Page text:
Specialized early intervention services for first-episode psychosis should treat a proportion of patients without using inpatient beds. This study compared such service users by their initial mode of treatment before entry—inpatient (N=157) or outpatient (N=102).
On entry to a Montreal early intervention service, the groups were compared on baseline clinical and functional variables and on hospitalizations during two years of treatment.
Initial presentation at an emergency service, shorter duration of untreated psychosis, lower functioning level, and aggressive and bizarre behavior were associated with the inpatient entry mode to early intervention services. During follow-up, individuals entering as inpatients spent more days hospitalized than those entering as outpatients, and their time to rehospitalization was shorter.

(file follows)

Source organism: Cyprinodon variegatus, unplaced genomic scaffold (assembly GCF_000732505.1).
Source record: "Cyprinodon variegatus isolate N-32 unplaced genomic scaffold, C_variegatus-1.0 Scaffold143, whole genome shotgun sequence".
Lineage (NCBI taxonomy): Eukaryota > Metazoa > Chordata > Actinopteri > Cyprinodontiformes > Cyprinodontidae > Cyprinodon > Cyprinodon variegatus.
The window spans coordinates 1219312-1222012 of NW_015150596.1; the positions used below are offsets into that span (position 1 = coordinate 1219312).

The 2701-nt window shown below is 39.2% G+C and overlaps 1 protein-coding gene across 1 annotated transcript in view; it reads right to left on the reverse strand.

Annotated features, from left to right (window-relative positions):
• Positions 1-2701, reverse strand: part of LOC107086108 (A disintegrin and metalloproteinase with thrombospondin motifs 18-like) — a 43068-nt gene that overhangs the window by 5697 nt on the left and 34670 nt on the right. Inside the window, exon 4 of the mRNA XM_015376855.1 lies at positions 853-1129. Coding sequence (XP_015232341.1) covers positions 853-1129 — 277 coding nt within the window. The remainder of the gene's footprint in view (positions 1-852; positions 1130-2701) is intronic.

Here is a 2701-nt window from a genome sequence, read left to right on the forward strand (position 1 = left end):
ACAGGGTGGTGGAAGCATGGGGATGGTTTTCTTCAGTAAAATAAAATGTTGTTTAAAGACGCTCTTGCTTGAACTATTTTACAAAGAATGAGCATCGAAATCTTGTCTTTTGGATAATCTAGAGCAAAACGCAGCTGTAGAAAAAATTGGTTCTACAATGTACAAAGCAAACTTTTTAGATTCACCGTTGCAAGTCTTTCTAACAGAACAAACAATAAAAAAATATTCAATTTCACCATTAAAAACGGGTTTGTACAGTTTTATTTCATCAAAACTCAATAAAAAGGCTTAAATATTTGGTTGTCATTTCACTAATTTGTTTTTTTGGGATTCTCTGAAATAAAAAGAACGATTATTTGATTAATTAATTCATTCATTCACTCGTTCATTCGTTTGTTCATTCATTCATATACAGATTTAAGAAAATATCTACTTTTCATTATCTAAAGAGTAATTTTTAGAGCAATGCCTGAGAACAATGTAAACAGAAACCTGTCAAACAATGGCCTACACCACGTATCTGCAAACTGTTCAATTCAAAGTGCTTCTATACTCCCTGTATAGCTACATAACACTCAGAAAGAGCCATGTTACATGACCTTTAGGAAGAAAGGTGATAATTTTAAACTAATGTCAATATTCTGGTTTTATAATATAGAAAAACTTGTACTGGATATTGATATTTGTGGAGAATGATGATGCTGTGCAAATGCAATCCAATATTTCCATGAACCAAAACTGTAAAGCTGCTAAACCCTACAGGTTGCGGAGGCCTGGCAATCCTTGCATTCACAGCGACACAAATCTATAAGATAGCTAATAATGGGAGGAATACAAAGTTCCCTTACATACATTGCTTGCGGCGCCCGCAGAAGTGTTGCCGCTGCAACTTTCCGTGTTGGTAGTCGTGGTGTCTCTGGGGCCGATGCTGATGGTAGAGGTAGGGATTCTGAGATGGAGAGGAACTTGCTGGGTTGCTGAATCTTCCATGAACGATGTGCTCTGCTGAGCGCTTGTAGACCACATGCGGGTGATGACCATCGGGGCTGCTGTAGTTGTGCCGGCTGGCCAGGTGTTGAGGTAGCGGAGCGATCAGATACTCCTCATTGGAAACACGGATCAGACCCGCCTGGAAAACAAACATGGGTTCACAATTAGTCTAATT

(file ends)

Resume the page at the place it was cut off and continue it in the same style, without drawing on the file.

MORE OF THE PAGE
Results suggest that entry into early intervention services via the hospital emergency department and presentation with behavioral and functional disturbances were more predictive than core psychotic symptoms of hospital inpatient status on referral to an early intervention service.